I'd speak to her teachers and drop the one she's some the worst in, then get a new subject to take to AS that she can easily get a B/A in to boost any uni applications. Then work like mad to get the 'better' E to a decent grade.
I think the issue she has with Chemistry is the use of language - there is a very specific vocabulary to use. DD does know this but in the heat of an exam she defaults back to what worked for GCSE.
Not sure what went wrong with Maths. She needs to talk with her teacher about this one.
To be clear she got an A for Biology, D for Chemistry, E for Maths. I think the exam board for Chemistry is AQA (she isnt here at the moment to ask).
If she only got an A at maths GCSE then it is not unusual to find the leap to A-level very difficult and go on to get an E (many others drop out completely before this). Will she be allowed to continue maths with an E? At my school we would require a D.
If she does want to continue maths, chances are her algebra let her down. What did she get in C1? C2? The applied module? C1 contains a lot of methods which are A* at GCSE so students who only got an A struggle to pick them up quickly, while for A* students it is revision.
If she does continue, then if the school has a mymaths login, she should go on this to the A-level section. This contains interactive lessons and quizzes for all topics, and is probably better than working through a textbook.
My DS has just done these same subjects at A2 and done very well, after disappointing AS results.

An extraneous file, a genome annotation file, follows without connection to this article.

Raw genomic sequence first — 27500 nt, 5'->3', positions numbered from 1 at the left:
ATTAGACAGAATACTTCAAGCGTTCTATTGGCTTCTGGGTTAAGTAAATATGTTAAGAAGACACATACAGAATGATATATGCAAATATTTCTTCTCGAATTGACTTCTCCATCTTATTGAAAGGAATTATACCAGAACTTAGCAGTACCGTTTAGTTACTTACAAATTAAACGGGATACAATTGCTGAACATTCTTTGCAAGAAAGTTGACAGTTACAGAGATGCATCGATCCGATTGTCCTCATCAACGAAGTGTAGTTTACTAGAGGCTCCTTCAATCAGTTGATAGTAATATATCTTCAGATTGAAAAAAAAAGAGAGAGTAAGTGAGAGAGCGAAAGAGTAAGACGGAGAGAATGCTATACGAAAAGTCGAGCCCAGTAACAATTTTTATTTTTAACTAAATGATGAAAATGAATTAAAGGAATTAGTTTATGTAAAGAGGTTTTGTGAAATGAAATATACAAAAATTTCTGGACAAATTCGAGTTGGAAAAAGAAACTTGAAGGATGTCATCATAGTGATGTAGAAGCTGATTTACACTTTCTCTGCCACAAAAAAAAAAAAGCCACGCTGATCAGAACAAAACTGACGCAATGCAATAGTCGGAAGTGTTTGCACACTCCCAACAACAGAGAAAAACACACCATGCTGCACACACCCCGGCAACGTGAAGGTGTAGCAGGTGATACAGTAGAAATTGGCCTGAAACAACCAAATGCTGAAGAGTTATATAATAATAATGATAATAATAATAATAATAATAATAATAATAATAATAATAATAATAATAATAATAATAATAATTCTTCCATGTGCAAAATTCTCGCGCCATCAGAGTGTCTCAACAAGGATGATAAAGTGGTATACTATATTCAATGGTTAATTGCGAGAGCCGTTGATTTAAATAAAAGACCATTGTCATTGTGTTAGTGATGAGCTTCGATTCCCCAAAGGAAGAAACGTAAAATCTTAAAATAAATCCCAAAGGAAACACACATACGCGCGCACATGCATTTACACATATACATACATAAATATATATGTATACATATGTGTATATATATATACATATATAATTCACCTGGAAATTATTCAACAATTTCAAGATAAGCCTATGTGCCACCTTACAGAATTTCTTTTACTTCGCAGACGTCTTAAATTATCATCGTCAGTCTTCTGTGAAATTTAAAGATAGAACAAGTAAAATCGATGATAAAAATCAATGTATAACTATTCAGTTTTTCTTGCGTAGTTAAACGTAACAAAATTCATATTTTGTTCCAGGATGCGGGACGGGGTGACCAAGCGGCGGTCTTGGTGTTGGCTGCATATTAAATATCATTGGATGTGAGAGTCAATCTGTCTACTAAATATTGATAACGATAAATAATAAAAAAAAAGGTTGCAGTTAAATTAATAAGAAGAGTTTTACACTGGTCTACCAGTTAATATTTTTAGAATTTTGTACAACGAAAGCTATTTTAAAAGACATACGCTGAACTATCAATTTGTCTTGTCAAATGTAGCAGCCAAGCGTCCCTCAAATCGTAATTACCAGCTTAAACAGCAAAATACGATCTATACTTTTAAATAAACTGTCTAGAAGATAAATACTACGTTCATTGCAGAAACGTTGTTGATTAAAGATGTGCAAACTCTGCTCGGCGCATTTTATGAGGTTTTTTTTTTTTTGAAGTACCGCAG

My best advice:
-First, request photocopies of her papers, so she can go through them with a teacher, and find out exactly where she fell down.
-Next, look up the exam specifications online, and work to them, and their exact language.
-Do loads of past papers, and mark them with the mark scheme (apparently also available online)
-There is some great help available online for maths called 'exam solutions'
-Hang around with the kids who do really well at these subjects eg. The ones wanting to do medicine, and ask them for their revision tips.
-Memorisation! We still have revision cards stuck up in the bathroom! And try just writing things down repeatedly until they stick.
-renewed determination and a can do attitude!
Best of luck, it's tough!
When she was preparing for exams did she do dozens of practice papers? That should have sounded a warning?
It can't be just revision / exam technique I think?
Lots of DC with A*s at GCSE seem to flounder at AS. many of them are bright and didn't need to work that hard at GCSE so they under estimate how much harder A levels are.You have to do more than the work set in class. The ones with top grades spend all their free periods and lunch breaks in the library.
Several of DSs friends have got very poor AS results and are repeating the year.
secretscwirrels I do really think this is the problem, the lack of exam question practice. She did work hard for GCSEs, though she was at a very poor school (made the BBC's bottom 20 schools in the England, yippety skip!) with high staff turnover so there could be yawning great gaps in her knowledge. She has now changed schools (not possible earlier because of catchment)
We are cross with ourselves that we didnt spot that her study approach wasnt good. She knows that she has just one year to turn this around.
Many thanks for all the good advice received.